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Our Top 10 Facts on France

What is the state of France at the turn of the new century?

July 18, 2000

What is the state of France at the turn of the new century?

On July 1st, France took over the Presidency of the European Union — the eleventh time it has led that body in the EU’s fifty year history. Before it passes the baton to Sweden on January 1, 2001, the French presidency has set typically lofty goals: reforming EU institutions, claiming a greater role for Europe in the defense and foreign policy arenas, and solidifying the EU’s embrace of Eastern Europe. All the more reason to examine France in our new Globalist Factsheet.

How does France’s economy compare to that of Germany?

In 1999, France’s economy grew 2.7% — the fifth consecutive year that the French economy outpaced Germany’s.

(Financial Times)

How could the French economy grow with its historically high rate of unemployment?

In 1999, France’s Renault had 20,000 fewer workers than a decade ago, while assembling 220,000 more cars each year.

(Business Week)

Nevertheless, doesn’t the public sector still play a huge role in the French economy?

As of 2000, 21% of France’s working-age population was employed by the government. The corresponding percentage for Germany was only 13%.


In addition to unemployment, is the French economy hobbled by a high rate of taxation?

At around 45% of GDP in 1998, France’s tax burden is three percentage points higher than the European average — and eight points higher than the OECD average.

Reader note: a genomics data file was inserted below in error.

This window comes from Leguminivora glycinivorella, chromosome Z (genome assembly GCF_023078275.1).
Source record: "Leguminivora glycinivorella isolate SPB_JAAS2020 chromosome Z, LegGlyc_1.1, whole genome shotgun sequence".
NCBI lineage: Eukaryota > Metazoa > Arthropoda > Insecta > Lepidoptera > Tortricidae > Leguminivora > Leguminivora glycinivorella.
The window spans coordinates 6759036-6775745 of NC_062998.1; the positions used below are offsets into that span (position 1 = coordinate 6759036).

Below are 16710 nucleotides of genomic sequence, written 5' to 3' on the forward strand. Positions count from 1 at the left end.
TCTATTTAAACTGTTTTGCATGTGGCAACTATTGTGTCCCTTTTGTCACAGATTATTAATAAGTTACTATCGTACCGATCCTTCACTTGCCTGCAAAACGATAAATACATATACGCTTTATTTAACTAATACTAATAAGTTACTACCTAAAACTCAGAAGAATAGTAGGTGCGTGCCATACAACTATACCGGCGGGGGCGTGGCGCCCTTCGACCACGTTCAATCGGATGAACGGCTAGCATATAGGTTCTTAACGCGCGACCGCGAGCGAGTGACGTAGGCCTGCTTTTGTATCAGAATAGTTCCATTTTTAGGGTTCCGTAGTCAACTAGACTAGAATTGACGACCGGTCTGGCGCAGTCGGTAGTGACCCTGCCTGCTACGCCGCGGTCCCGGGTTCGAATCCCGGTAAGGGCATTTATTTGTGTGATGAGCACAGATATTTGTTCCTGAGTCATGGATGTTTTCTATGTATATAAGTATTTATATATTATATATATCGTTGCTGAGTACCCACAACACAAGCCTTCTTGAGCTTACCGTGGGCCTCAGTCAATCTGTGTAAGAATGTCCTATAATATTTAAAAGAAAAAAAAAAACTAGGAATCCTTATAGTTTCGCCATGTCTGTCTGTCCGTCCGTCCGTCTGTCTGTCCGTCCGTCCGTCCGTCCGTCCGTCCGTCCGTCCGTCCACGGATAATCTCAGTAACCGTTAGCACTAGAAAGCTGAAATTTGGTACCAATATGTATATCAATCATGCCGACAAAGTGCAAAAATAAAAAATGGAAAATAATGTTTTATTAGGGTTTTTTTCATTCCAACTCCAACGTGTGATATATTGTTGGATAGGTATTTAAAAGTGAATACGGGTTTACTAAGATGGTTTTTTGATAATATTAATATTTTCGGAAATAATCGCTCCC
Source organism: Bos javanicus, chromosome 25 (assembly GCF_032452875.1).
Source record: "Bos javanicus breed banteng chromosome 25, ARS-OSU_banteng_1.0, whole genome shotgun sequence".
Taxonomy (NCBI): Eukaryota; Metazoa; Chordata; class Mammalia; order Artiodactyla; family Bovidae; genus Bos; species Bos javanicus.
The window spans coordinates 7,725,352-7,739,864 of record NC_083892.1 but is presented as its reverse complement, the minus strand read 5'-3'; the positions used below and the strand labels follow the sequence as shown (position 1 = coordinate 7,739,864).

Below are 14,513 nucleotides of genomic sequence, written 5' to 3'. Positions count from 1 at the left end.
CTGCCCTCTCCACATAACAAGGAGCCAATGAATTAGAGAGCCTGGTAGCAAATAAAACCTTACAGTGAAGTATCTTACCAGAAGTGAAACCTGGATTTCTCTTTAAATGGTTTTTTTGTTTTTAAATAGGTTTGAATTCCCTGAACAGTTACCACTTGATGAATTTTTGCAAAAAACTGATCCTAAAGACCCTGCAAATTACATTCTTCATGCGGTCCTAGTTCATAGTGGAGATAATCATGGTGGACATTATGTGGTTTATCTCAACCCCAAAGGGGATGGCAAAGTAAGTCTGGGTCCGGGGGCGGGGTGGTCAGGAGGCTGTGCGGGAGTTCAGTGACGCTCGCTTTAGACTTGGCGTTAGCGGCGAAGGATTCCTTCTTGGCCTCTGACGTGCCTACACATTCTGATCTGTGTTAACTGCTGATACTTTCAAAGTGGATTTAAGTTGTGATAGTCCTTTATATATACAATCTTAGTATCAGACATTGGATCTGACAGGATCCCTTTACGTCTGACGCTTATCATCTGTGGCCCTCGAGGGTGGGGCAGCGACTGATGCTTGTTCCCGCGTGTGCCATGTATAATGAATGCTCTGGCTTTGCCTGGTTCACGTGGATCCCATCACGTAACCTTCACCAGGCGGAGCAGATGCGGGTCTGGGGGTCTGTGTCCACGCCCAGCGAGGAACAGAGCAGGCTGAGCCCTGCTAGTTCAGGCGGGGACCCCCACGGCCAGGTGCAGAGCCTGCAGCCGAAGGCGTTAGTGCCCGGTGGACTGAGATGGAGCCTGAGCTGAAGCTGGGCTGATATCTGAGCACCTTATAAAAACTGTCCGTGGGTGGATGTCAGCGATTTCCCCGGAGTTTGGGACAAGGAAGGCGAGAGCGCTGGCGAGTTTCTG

(Wall Street Journal)

Speaking of the bureaucracy, does it help or hinder entrepreneurship among the French?

As of 2000, it costs €3,400 to start a business in France, with an average waiting time to make a business operational in the EU of nearly three months. In the U.S., it costs €500 to start a business and takes only ten days.

(Financial Times)

French politicians always seem to be protecting “French capitalism” from the influence of foreigners. What is the real story?

As of 1998, an average of 35% of the shares of France’s 40 largest companies was held by U.S. or British-based investors.

(The Economist)

But isn’t it still true that most French executives come from a very exclusive pool?

As of 1999, two-thirds of the chairmen of France’s 40 largest public companies are graduates of either the école Nationale d’Administration or the école Polytechnique.

(The Economist)

According to a recent study by the World Health Organization, the French are among the world’s healthiest people. They must avoid red meat, right?

Not by U.S. standards. As of 1995, the average American consumed 98 pounds (about 45 kg) of beef a year. The European country with highest consumption of beef was France at 61 lbs. (28 kg) per person.

(U.S. Department of Agriculture)

Since the IMF was founded, France has provided three of its five leaders. But wasn’t France also an aid recipient at one time?

Back in 1947, France became the first recipient of World Bank aid — a $1.6 billion loan (in 1998 dollars) to finance post-war reconstruction projects.

(World Bank)

How effective would a France-German coalition be in making the IMF look “more European” (and “less American”)?

Even if Germany and France combined their memberships in the IMF, their 10.5% voting share would still be a third less powerful than the 18% U.S. vote.

(International Herald Tribune)